Additional Date and Updates

County Map – Local data, including tier status and ICU capacity

Data and Tools – Models and dashboards for researchers, scientists and the public

Blueprint for a Safer Economy – Data for establishing tier status

Updated Travel Advisory
CDPH has issued an updated travel advisory. Postponing travel and staying home is the best way to protect yourself and others from COVID-19. Non-essential travelers from other states or countries are strongly discouraged from entering California and should adhere to the state’s self-quarantine procedures for 10 days.

Safe Schools for All Plan
Gov. Newsom released his California’s Safe Schools for All plan, California’s framework to support schools to continue operating safely in person and to expand the number of schools safely resuming in-person instruction.

Vaccinate All 58
The COVID-19 shipment of the COVID-19 vaccine has arrived in California, and additional shipments will continue to arrive throughout this week. The first doses are being administered to health care workers and residents of long-term care facilities. The state is working closely with community partners and stakeholders to help ensure the vaccine is distributed and administered equitably across California. For more information, visit the CDPH COVID-19 Vaccine webpage and Vaccinate All 58.

New Testing Turnaround Time Dashboard
The testing turnaround dashboard reports how long California patients are waiting for COVID-19 test results. California has worked to reduce testing turnaround times in recent weeks to help curb the spread of the virus. During the week of Jan. 17 – Jan. 23, the average time patients waited for test results was 1.2 days. During this same time period, 74% of patients received test results in one day and 92% received them within two days.

Data and Tools
A wide range of data and analysis guides California’s response to COVID-19. The state is making the data and its analytical tools available to researchers, scientists and the public at covid19.ca.gov.

Multisystem Inflammatory Syndrome in Children (MIS-C)
As of Feb. 1, 200 cases Multisystem Inflammatory Syndrome in Children (MIS-C) have been reported statewide. MIS-C is a rare inflammatory condition associated with COVID-19 that can damage multiple organ systems. MIS-C can require hospitalization and be life threatening.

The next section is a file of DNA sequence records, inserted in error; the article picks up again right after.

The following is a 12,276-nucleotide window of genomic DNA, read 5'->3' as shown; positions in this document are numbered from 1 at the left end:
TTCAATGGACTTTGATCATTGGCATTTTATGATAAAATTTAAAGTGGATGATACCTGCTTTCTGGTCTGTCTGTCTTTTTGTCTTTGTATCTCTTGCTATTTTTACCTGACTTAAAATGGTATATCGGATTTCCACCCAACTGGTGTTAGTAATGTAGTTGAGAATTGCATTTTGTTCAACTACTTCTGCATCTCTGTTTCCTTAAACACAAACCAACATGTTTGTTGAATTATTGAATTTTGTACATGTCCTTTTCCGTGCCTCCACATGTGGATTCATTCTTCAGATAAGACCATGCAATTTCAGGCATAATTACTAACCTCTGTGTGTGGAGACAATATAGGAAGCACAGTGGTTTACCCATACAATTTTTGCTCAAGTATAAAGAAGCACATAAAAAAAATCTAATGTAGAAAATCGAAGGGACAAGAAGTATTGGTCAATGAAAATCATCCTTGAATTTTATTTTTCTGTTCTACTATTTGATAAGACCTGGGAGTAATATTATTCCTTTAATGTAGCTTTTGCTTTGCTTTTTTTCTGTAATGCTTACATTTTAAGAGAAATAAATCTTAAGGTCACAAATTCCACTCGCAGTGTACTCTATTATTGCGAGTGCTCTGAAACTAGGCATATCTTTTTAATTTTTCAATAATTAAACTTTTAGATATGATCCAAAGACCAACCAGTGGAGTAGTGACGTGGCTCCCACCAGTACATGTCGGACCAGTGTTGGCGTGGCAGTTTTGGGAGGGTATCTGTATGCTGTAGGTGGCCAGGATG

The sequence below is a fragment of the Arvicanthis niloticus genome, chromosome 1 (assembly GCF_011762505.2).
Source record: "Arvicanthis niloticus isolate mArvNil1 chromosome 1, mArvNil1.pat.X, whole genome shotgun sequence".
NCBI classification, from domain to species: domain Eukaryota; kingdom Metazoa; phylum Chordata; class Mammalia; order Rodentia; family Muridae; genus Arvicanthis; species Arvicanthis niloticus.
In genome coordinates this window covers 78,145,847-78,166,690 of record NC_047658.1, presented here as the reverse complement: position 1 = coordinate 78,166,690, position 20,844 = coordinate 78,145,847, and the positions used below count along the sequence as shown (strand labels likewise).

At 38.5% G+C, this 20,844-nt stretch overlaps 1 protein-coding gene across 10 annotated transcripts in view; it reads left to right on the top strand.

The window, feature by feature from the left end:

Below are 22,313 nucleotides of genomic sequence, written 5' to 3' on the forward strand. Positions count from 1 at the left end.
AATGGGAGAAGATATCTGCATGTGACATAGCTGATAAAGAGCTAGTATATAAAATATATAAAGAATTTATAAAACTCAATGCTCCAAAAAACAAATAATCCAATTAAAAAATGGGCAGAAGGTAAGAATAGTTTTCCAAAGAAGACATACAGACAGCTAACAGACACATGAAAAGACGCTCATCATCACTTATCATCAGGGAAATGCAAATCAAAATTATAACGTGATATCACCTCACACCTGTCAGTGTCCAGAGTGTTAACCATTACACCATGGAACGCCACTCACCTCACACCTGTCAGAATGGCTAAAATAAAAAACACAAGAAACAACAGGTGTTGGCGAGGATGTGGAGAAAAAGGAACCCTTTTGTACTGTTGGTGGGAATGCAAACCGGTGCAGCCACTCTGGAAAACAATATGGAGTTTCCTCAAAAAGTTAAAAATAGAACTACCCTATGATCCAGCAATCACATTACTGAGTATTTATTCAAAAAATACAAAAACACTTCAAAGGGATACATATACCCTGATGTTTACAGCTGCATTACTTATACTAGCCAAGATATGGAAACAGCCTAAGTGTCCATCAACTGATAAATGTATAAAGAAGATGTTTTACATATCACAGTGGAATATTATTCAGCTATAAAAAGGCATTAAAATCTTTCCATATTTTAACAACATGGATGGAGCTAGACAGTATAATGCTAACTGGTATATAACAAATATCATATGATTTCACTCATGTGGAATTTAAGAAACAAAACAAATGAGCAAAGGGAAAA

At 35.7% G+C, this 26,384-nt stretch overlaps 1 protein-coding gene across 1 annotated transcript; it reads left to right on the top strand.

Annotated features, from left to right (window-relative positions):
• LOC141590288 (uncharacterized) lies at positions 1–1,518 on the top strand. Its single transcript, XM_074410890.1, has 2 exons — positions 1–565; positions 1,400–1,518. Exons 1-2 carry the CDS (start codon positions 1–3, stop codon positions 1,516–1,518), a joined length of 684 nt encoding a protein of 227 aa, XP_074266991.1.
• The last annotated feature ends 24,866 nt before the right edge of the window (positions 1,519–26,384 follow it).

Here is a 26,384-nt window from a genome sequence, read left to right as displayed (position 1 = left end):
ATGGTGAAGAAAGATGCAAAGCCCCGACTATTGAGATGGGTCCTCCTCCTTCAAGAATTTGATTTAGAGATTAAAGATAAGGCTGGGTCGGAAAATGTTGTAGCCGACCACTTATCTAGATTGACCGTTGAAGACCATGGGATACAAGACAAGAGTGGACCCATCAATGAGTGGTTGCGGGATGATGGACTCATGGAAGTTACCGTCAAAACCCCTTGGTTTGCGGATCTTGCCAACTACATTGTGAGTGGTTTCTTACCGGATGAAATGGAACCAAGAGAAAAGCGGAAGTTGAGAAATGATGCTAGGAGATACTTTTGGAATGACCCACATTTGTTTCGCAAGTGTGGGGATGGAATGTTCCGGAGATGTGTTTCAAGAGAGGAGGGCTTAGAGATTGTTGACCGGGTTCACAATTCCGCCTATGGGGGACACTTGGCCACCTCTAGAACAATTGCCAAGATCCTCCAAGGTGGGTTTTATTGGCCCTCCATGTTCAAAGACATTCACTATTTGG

MIS-C is a rare inflammatory condition associated with COVID-19 that can damage multiple organ systems. MIS-C can require hospitalization and be life threatening. Parents should be aware of the signs and symptoms of MIS-C including fever that does not go away, abdominal pain, vomiting, diarrhea, neck pain, rash, bloodshot eyes or feeling tired. Contact your child’s doctor immediately if your child has these symptoms. Early diagnosis and treatment of patients is critical to preventing long-term complications.

New Health Equity Dashboard
The COVID-19 pandemic has highlighted existing inequities in health that are the result of structural racism and poverty, and the disproportionate prevalence of underlying conditions such as asthma and heart disease among Latinos and African Americans. As part of its commitment to reduce health inequities and ensure the best outcomes for all Californians, the state has launched a Health Equity Dashboard on www.covid19.ca.gov that tracks California’s health equity measure and data by race and ethnicity, sexual orientation and gender identity.

Racial Demographics – A More Complete Picture
The California Department of Public Health is committed to health equity and collecting more detailed racial and ethnic data that will provide additional understanding for determining future action. Health outcomes are affected by forces including structural racism, poverty and the disproportionate prevalence of underlying conditions such as asthma and heart disease among Latinos and African American Californians. Only by looking at the full picture can we understand how to ensure the best outcomes for all Californians.

The differences in health outcomes related to COVID-19 are most stark in COVID-19 deaths. We have nearly complete data on race and ethnicity for COVID-19 deaths, and we are seeing the following trends: Latinos, African Americans, Native Hawaiians and Pacific Islanders are dying at disproportionately higher levels. More males are dying from COVID-19 than females, in line with national trends. More information is available at COVID-19 Race and Ethnicity Data.

Popular links include:

The Statewide COVID-19 Dashboard

The California COVID-19 Assessment Tool (CalCAT)

State Cases and Deaths Associated with COVID-19 by Age Group

COVID-19 Race & Ethnicity Data

COVID-19 Hospital Data and Case Statistics

– View additional datasets at the California Open Data Portal (Including: Testing Data, PPE Logistics Data, Hospital Data, Homeless Impact and more)